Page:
Spy cables reveal SA’s leaky intelligence controls
Foreign intelligence services have been allowed unrestricted access to critical information.
JOHANNESBURG - The latest batch of spy cables has revealed the South African government's porous security and intelligence controls have allowed foreign intelligence services unrestricted access to critical information.
A digital leak to Al Jazeera of hundreds of secret intelligence documents from the world's spy agencies has offered unprecedented insight into operational dealings of the shadowy and highly politicised realm of global espionage.
A 2009 report reveals national intelligence agency concerns over diplomatic cover being used to obtain access to certain individuals and institutions.
Foreign intelligence services also reportedly used diplomatic privileges to gain access to critical information and infrastructure.
Al Jazeera spoke to former intelligence services minister Ronnie Kasrils, who says the interest in South Africa comes as no surprise.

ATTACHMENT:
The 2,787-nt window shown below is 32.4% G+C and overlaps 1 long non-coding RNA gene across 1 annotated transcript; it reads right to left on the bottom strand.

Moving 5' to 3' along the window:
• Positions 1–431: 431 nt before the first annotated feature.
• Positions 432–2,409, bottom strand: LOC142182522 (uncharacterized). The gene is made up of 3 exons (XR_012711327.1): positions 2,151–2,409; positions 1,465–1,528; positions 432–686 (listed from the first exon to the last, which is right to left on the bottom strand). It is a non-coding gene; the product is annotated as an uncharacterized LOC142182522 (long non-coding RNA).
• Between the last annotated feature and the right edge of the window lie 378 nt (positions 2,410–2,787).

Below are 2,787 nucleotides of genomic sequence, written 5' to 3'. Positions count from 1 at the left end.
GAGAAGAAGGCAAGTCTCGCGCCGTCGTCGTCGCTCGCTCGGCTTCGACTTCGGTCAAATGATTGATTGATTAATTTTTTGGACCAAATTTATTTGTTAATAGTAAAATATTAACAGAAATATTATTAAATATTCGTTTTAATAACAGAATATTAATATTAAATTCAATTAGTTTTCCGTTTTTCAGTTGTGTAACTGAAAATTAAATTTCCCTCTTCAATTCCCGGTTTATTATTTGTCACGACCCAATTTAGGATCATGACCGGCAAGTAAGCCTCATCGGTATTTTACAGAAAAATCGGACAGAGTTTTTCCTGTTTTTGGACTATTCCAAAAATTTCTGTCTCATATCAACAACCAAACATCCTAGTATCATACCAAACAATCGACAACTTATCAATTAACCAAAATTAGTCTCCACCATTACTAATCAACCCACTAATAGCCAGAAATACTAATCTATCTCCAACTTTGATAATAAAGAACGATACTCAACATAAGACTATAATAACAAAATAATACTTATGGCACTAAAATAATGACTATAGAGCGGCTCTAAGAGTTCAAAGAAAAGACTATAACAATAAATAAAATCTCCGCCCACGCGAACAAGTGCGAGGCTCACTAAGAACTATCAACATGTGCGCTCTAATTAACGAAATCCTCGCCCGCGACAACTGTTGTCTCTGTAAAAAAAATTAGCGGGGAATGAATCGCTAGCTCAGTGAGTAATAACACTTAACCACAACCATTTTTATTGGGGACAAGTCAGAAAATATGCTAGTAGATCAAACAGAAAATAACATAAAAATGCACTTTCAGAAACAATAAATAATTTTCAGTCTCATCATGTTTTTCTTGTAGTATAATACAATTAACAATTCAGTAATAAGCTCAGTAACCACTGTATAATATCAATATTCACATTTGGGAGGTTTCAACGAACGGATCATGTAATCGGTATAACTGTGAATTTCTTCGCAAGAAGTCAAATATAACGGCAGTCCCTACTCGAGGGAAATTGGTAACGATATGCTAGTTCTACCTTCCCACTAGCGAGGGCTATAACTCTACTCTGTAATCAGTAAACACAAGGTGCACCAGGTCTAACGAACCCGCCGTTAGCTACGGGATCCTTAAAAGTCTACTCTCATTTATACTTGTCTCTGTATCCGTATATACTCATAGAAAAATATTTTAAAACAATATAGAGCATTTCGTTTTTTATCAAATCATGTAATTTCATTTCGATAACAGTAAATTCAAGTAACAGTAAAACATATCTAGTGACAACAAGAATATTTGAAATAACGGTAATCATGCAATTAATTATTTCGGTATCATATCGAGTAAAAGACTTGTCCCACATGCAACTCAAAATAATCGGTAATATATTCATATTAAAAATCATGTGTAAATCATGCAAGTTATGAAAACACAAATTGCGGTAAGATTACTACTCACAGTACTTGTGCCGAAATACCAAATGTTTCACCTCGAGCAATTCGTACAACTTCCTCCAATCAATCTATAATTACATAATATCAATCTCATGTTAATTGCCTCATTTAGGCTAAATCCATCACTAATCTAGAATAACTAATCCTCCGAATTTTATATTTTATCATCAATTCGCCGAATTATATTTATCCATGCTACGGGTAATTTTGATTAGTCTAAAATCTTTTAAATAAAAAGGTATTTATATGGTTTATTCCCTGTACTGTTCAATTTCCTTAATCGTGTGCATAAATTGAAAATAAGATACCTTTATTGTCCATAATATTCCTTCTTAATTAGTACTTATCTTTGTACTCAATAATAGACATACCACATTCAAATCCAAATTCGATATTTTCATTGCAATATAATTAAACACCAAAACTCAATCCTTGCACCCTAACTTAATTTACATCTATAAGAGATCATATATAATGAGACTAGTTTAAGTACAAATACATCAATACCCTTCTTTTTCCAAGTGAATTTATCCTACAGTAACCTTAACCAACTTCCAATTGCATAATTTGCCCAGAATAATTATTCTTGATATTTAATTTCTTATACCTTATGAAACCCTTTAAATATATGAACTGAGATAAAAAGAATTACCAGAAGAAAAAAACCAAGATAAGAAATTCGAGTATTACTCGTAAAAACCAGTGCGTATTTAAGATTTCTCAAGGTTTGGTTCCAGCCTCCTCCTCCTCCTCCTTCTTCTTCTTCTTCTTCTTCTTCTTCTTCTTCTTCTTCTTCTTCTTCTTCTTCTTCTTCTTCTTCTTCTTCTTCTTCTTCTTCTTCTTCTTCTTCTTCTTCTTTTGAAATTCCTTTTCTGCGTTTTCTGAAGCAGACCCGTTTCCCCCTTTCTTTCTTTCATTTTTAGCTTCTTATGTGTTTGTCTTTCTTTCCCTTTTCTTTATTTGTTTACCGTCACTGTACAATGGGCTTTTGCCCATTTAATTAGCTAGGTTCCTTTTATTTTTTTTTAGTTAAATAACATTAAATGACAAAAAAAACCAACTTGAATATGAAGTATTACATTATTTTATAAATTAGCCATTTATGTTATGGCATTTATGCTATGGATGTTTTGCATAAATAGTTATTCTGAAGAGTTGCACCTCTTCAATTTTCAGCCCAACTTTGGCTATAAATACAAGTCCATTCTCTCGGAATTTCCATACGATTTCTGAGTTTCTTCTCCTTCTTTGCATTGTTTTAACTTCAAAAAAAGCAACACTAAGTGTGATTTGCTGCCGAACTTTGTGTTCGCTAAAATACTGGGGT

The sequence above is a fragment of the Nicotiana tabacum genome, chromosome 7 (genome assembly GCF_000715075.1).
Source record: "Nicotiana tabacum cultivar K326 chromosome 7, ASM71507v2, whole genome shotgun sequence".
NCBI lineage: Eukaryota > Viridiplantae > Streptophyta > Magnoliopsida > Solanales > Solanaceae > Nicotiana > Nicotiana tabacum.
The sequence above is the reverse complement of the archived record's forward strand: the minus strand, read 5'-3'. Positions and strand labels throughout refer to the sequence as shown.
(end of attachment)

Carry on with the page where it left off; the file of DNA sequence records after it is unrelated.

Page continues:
"Name of the game is that intelligence services around the world are interested in the secrets of other countries. South Africa is a big player on the continent."
The State Security Agency (SSA) is expected to respond to the leaks.
STRAINED RELATIONSHIP BETWEEN SA INTEL & ISRAEL'S MOSSAD
The spy cables have shown a strained relationship between the country's intelligence community and Israel's Mossad, characterised by mistrust and a reluctance to share information.
The government revoked diplomatic status that had been afforded to certain airline security staff.
In other instances, Israel's intelligence agency was frustrated that the South African authorities declined to share certain information with them.
Relations between the agencies deteriorated to the point that Mossad withdrew its representative from the country.
Kasrils ordered an audit of the information the National Intelligence Agency shared with Mossad.
'LEAK COULD UNDERMINE STATE SECURITY'
The SSA has warned the leak has the potential to undermine national security and adds that disclosing such information is illegal.
The agency said in a statement, that disclosing classified information has the dangerous effect of undermining the operational effectiveness of efforts to secure the country's borders, as well as souring diplomatic relations with the international community.
State Security Minister David Mahlobo is said to have noted the leaks with concern.
The SSA says that it's illegal to disclose classified information and that a full investigation into the breach is being conducted.
The agency says government has also noted some reports of the spying activities of certain politicians, which is says it will also investigate.